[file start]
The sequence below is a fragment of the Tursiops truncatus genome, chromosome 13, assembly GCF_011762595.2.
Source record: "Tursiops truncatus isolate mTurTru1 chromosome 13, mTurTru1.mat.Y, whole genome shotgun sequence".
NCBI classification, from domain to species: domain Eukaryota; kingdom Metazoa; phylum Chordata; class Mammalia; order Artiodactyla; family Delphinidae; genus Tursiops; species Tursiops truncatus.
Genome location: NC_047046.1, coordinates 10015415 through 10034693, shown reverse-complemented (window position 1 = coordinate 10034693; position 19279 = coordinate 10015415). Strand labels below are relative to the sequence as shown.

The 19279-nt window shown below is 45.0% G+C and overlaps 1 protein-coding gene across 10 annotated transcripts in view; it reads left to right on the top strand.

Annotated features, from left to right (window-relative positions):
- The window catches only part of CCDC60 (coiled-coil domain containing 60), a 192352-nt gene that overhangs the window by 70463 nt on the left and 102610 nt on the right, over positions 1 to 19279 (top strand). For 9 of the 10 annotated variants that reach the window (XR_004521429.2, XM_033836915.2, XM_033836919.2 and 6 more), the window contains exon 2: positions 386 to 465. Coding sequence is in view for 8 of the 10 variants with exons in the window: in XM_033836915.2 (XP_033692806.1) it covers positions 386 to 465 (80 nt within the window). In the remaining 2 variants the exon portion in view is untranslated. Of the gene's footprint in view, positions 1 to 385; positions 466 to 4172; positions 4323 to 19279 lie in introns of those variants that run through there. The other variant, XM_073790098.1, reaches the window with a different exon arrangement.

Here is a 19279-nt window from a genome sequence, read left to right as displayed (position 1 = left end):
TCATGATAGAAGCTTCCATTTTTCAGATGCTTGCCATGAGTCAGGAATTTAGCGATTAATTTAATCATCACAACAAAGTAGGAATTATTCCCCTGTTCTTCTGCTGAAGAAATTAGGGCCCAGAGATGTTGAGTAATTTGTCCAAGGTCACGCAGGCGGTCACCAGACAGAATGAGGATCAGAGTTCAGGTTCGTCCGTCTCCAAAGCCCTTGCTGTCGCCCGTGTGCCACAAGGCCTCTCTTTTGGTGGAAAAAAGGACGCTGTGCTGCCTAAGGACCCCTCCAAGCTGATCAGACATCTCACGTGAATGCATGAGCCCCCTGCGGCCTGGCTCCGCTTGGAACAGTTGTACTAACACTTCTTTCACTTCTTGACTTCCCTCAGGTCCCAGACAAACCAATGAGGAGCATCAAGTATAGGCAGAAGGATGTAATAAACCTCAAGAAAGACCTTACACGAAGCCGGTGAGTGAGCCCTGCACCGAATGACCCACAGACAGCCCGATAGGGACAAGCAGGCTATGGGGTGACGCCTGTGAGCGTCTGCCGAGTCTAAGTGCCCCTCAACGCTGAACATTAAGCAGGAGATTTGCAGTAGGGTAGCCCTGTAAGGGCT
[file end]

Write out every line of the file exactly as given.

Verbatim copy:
The sequence below is a fragment of the Tursiops truncatus genome, chromosome 13, assembly GCF_011762595.2.
Source record: "Tursiops truncatus isolate mTurTru1 chromosome 13, mTurTru1.mat.Y, whole genome shotgun sequence".
NCBI classification, from domain to species: domain Eukaryota; kingdom Metazoa; phylum Chordata; class Mammalia; order Artiodactyla; family Delphinidae; genus Tursiops; species Tursiops truncatus.
Genome location: NC_047046.1, coordinates 10015415 through 10034693, shown reverse-complemented (window position 1 = coordinate 10034693; position 19279 = coordinate 10015415). Strand labels below are relative to the sequence as shown.

The 19279-nt window shown below is 45.0% G+C and overlaps 1 protein-coding gene across 10 annotated transcripts in view; it reads left to right on the top strand.

Annotated features, from left to right (window-relative positions):
- The window catches only part of CCDC60 (coiled-coil domain containing 60), a 192352-nt gene that overhangs the window by 70463 nt on the left and 102610 nt on the right, over positions 1 to 19279 (top strand). For 9 of the 10 annotated variants that reach the window (XR_004521429.2, XM_033836915.2, XM_033836919.2 and 6 more), the window contains exon 2: positions 386 to 465. Coding sequence is in view for 8 of the 10 variants with exons in the window: in XM_033836915.2 (XP_033692806.1) it covers positions 386 to 465 (80 nt within the window). In the remaining 2 variants the exon portion in view is untranslated. Of the gene's footprint in view, positions 1 to 385; positions 466 to 4172; positions 4323 to 19279 lie in introns of those variants that run through there. The other variant, XM_073790098.1, reaches the window with a different exon arrangement.

Here is a 19279-nt window from a genome sequence, read left to right as displayed (position 1 = left end):
TCATGATAGAAGCTTCCATTTTTCAGATGCTTGCCATGAGTCAGGAATTTAGCGATTAATTTAATCATCACAACAAAGTAGGAATTATTCCCCTGTTCTTCTGCTGAAGAAATTAGGGCCCAGAGATGTTGAGTAATTTGTCCAAGGTCACGCAGGCGGTCACCAGACAGAATGAGGATCAGAGTTCAGGTTCGTCCGTCTCCAAAGCCCTTGCTGTCGCCCGTGTGCCACAAGGCCTCTCTTTTGGTGGAAAAAAGGACGCTGTGCTGCCTAAGGACCCCTCCAAGCTGATCAGACATCTCACGTGAATGCATGAGCCCCCTGCGGCCTGGCTCCGCTTGGAACAGTTGTACTAACACTTCTTTCACTTCTTGACTTCCCTCAGGTCCCAGACAAACCAATGAGGAGCATCAAGTATAGGCAGAAGGATGTAATAAACCTCAAGAAAGACCTTACACGAAGCCGGTGAGTGAGCCCTGCACCGAATGACCCACAGACAGCCCGATAGGGACAAGCAGGCTATGGGGTGACGCCTGTGAGCGTCTGCCGAGTCTAAGTGCCCCTCAACGCTGAACATTAAGCAGGAGATTTGCAGTAGGGTAGCCCTGTAAGGGCT